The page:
First they put up a story (ordinarily a link would go here but I don’t want to give them any traffic) about a publishing CEO who may have attempted to hire a gay escort, then when the web and social media and Gawker commenters (when even Gawker commenters shake their heads …) freaked out about the sleazy, pointless post, management and Gawker Media head honcho Nick Denton decided to take it down. This, of course, irritated the editorial staff at the site and two of the top editors quit in a huff. How dare the “business side” interfere with the “editorial side”?! What about journalistic ethics?
First, it’s all business side. This is the way publications have always been. Second, maybe the management wouldn’t have to have gotten involved if the editors didn’t approve the post in the first place. Somebody had to be the grown up, though honestly, everyone is acting as if this was “out of bounds” for Gawker when in reality they’ve been publishing stuff like this for years.
Just before resigning, one of the editors not only rang up a $550 lunch bill at expensive NYC restaurant Balthazar, he posted a picture of the receipt on social media. Because his resignation was all about ethics. *Cough.*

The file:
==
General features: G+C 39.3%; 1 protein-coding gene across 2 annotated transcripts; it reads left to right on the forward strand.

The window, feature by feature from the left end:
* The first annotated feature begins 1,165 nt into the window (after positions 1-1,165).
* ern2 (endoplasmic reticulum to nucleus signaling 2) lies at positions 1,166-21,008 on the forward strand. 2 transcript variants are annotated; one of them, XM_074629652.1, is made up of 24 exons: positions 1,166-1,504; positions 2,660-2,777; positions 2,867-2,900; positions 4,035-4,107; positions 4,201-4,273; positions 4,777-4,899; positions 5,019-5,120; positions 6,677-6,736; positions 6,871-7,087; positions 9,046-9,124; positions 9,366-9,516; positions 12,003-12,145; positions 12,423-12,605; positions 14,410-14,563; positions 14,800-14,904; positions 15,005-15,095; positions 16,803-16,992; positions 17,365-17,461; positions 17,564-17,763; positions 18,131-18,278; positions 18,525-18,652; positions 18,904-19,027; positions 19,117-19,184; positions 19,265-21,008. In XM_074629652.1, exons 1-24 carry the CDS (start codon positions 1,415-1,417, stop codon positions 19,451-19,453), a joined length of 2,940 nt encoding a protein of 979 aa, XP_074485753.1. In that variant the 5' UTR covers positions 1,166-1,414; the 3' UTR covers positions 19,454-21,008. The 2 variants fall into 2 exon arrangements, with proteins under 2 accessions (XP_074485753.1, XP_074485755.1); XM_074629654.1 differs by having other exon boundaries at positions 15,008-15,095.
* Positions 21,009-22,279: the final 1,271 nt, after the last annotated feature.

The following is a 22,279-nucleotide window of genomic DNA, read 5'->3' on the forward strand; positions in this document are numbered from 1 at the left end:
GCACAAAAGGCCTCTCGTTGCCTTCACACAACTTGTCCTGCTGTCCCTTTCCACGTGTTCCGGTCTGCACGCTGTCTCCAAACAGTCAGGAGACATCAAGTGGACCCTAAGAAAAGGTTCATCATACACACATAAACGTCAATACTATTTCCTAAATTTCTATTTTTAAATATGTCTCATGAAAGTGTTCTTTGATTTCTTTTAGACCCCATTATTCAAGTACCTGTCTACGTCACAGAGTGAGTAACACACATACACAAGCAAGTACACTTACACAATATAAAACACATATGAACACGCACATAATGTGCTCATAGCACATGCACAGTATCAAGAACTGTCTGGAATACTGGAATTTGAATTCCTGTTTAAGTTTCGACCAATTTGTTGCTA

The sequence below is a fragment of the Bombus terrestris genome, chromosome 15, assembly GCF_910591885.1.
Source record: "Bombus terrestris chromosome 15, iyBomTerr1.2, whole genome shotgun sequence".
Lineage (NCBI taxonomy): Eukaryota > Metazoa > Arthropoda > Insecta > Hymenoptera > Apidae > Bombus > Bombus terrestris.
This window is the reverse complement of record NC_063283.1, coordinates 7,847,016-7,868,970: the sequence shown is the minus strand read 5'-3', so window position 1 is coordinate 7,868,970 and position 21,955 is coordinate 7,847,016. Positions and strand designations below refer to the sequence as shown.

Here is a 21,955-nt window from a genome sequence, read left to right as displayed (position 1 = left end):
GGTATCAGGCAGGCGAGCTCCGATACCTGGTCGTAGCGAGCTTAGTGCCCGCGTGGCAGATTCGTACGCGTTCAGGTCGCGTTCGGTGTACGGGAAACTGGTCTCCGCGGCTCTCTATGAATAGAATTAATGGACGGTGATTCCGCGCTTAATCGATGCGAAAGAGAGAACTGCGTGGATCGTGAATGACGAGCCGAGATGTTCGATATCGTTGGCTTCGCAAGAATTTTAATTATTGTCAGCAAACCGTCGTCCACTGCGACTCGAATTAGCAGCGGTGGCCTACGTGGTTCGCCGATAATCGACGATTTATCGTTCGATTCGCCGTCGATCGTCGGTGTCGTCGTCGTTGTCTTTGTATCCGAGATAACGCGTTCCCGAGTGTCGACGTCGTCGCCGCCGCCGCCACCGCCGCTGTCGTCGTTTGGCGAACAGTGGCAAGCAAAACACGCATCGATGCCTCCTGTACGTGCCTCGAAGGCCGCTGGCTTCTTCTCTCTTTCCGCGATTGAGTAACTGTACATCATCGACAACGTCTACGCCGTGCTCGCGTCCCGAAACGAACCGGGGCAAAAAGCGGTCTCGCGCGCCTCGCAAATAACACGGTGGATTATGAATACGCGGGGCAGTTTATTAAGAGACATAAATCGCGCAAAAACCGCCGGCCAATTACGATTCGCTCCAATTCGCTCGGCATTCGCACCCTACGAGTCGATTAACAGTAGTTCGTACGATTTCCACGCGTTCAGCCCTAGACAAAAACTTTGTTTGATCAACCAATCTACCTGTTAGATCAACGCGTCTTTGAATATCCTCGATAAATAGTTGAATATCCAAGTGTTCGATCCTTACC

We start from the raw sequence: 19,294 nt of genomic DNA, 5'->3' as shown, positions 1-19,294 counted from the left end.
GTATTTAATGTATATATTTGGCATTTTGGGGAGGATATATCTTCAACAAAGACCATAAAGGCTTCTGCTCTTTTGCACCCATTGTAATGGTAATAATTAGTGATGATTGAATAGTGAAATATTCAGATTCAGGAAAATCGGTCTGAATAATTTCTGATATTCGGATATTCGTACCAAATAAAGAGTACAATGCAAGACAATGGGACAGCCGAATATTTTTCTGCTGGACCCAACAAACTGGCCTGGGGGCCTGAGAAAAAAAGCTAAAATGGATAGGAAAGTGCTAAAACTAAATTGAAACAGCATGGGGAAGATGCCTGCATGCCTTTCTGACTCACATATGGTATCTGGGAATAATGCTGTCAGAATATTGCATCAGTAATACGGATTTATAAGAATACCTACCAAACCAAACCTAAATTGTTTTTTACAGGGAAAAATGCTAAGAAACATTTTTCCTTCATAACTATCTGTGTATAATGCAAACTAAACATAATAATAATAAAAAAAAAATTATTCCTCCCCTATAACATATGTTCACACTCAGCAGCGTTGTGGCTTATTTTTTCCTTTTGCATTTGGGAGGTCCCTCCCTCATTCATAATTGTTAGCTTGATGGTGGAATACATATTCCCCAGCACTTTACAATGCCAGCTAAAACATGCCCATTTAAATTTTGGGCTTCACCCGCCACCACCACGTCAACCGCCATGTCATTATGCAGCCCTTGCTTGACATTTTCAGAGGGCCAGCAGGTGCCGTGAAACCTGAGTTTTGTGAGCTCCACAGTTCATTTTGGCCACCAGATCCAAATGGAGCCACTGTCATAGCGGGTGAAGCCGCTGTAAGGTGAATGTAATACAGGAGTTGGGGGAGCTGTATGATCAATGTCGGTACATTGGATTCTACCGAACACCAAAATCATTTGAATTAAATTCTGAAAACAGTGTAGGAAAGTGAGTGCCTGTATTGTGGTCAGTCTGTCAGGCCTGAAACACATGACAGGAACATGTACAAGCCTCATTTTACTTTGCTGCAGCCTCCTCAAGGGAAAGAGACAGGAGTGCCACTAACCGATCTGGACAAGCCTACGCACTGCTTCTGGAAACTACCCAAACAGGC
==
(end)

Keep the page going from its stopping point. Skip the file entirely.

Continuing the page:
— Megan Hess (@mhess4) July 20, 2015
The Last Howard Johnson’s
A&P isn’t the only American business institution that might be going away. Did you know that there’s only one Howard Johnson’s left? Now, the fact that there actually is one Howard Johnson’s left is the surprise. I’m sure many thought the chain had gone out of business entirely. In the mid-1960s, Howard Johnson’s generated more sales than McDonald’s and Burger King and Kentucky Fried Chicken combined.
But there’s one orange-roofed restaurant left in the country and it’s in Lake George, New York (there’s another Howard Johnson’s in Bangor, Maine, but it doesn’t have the orange roof and will probably go out of business soon). The New York Times has a feature on the restaurant and CBS Sunday Morning went to the location to interview the owner. Rachael Ray worked there when she was a teen.
Howard Johnson still has a chain of hotels though. It’s part of the Wyndham Hotel Group, which also runs Ramada, Days Inn, and Travelodge.
Upcoming Events and Anniversaries
The debut of Bugs Bunny (July 27, 1940)
The wise-cracking rabbit made his official debut in the Warner Bros./Merrie Melodies cartoon A Wild Hare.
Plane crashes into Empire State Building (July 28, 1945)
A B-25 Mitchell bomber got lost in fog and crashed into the 79th floor of the New York City landmark, killing 3 crew members and 11 people inside the building.
14th Amendment adopted (July 28, 1868)
Here’s a complete history of the 14th Amendment to the Constitution from the Library of Congress.
NASA created (July 29, 1958)
The National Aeronautics and Space Administration was initially called the National Aeronautics and Space Agency when first proposed.
Premiere of Walt Disney’s Steamboat Willie (July 29, 1928)
The short was the official debut of Mickey Mouse and was directed by Walt Disney, who also provided the voice of Mickey.
President Lyndon Johnson signs Medicare bill (July 30, 1965)
You can read The Saturday Evening Post feature “Medicare: Headache or Cure-All?” from 1967, along with other articles on the American healthcare system.